A state judge struck down on Friday a ban on smoking in public parks and beaches in the state of New York, accepting the arguments of a smokers' rights group.
The Office of Parks, Recreation and Historic Preservation overstepped the bounds of its authority when it imposed the ban last February, state Supreme Court Justice George Ceresia said.
He made the ruling in a lawsuit filed in April by New York City-based Citizens Lobbying Against Smoker Harassment, or CLASH.
Ceresia's ruling "was certainly a vindication of individual rights in the face of government overreach," one of CLASH's attorneys, Edward Paltzik, said.
The Office of Parks established in February the regulation prohibiting smoking in the public parks, swimming pools, beaches and historical monuments of New York state, even though the state legislature had passed no such measure.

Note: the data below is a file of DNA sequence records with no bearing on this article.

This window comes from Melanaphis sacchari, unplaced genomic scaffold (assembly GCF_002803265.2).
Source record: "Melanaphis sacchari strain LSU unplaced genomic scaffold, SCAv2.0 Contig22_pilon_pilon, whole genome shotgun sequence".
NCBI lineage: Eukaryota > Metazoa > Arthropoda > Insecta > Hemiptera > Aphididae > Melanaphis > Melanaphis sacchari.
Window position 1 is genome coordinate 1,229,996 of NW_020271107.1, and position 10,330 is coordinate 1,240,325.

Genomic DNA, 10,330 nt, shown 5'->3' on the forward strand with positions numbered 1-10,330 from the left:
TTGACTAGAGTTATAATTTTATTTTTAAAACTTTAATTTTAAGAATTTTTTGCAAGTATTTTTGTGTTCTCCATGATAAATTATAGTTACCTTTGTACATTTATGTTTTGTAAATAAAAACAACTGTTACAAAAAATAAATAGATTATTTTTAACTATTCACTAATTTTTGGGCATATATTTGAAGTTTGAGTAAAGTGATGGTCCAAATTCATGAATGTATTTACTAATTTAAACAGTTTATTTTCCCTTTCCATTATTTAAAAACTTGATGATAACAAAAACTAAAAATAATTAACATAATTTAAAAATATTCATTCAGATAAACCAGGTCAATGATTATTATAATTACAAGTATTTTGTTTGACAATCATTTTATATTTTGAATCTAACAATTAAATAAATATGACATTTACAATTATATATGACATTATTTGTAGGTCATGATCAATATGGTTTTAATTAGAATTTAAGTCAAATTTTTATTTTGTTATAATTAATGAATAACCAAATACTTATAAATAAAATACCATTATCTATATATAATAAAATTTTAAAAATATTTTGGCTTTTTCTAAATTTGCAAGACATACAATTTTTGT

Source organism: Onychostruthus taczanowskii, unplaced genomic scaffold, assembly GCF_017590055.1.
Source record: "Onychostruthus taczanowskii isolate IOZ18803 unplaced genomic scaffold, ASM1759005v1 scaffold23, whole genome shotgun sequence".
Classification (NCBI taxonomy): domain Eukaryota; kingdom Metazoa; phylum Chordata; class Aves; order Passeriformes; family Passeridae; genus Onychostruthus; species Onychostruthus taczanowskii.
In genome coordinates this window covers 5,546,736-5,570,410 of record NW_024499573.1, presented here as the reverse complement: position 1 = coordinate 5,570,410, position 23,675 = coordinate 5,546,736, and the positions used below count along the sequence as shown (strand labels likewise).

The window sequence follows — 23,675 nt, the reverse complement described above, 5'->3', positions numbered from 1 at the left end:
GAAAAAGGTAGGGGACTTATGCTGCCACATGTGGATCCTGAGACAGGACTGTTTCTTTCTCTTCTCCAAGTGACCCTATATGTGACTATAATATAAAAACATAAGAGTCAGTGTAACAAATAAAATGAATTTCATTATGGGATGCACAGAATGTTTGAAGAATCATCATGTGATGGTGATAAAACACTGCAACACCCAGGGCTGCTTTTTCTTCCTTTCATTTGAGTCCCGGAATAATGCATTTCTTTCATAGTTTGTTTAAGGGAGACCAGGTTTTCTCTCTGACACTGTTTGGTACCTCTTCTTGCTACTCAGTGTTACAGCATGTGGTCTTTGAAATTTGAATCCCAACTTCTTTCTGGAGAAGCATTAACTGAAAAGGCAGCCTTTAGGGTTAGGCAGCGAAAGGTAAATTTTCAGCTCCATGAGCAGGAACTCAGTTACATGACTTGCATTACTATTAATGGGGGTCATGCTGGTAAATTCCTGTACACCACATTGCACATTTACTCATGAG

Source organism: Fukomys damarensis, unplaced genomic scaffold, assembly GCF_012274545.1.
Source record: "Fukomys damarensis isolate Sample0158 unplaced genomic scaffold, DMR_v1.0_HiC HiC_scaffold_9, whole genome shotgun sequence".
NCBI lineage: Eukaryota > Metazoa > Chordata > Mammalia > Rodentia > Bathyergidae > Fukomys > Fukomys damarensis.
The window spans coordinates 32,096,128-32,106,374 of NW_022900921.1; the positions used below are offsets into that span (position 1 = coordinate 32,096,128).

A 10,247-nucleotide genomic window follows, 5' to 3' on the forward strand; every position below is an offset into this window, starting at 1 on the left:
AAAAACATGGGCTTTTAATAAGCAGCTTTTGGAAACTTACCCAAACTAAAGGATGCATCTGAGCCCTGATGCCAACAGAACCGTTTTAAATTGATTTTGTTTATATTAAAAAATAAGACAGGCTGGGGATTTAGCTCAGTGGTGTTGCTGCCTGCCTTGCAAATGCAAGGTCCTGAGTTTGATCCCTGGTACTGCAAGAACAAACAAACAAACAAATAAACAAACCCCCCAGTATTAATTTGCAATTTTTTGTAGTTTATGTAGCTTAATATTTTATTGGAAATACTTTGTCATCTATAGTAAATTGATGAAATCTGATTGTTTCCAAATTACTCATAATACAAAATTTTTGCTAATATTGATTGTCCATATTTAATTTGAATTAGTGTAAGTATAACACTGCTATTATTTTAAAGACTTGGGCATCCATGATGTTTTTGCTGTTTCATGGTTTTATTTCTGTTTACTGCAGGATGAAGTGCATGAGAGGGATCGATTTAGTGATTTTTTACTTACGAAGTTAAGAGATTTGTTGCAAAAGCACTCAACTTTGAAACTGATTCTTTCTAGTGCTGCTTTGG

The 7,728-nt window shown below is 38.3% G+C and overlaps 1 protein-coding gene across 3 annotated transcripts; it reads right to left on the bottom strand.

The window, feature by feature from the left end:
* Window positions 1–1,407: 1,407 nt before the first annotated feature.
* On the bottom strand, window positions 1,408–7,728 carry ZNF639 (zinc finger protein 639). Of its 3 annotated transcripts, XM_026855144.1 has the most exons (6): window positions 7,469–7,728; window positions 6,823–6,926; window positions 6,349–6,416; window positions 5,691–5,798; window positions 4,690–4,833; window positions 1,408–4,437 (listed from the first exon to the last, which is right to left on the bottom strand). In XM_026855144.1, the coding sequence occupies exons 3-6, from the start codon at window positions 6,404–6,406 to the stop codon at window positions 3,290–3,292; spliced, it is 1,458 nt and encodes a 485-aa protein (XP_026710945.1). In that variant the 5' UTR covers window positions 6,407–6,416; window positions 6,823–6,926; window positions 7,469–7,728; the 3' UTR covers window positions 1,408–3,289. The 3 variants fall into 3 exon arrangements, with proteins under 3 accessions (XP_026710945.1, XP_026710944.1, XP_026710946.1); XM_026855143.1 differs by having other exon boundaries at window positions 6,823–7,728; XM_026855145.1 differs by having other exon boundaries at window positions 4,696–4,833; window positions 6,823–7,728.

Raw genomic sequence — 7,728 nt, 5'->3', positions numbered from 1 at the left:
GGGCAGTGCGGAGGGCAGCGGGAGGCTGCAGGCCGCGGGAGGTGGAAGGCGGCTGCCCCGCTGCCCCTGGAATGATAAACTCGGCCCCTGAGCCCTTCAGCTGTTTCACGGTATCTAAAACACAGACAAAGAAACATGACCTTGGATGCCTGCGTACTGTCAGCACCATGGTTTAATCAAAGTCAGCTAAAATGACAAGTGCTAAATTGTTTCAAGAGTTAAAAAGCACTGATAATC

Critics of the regulation say that banning tobacco in open spaces is an offense against individual liberties, and argue about what harmful effects second-hand smoke could have in an outdoor setting.
The restrictions are greater in New York City, which in March completed its first 10 smoke-free years in bars and restaurants thanks to an ordinance promoted by Mayor Michael Bloomberg. EFE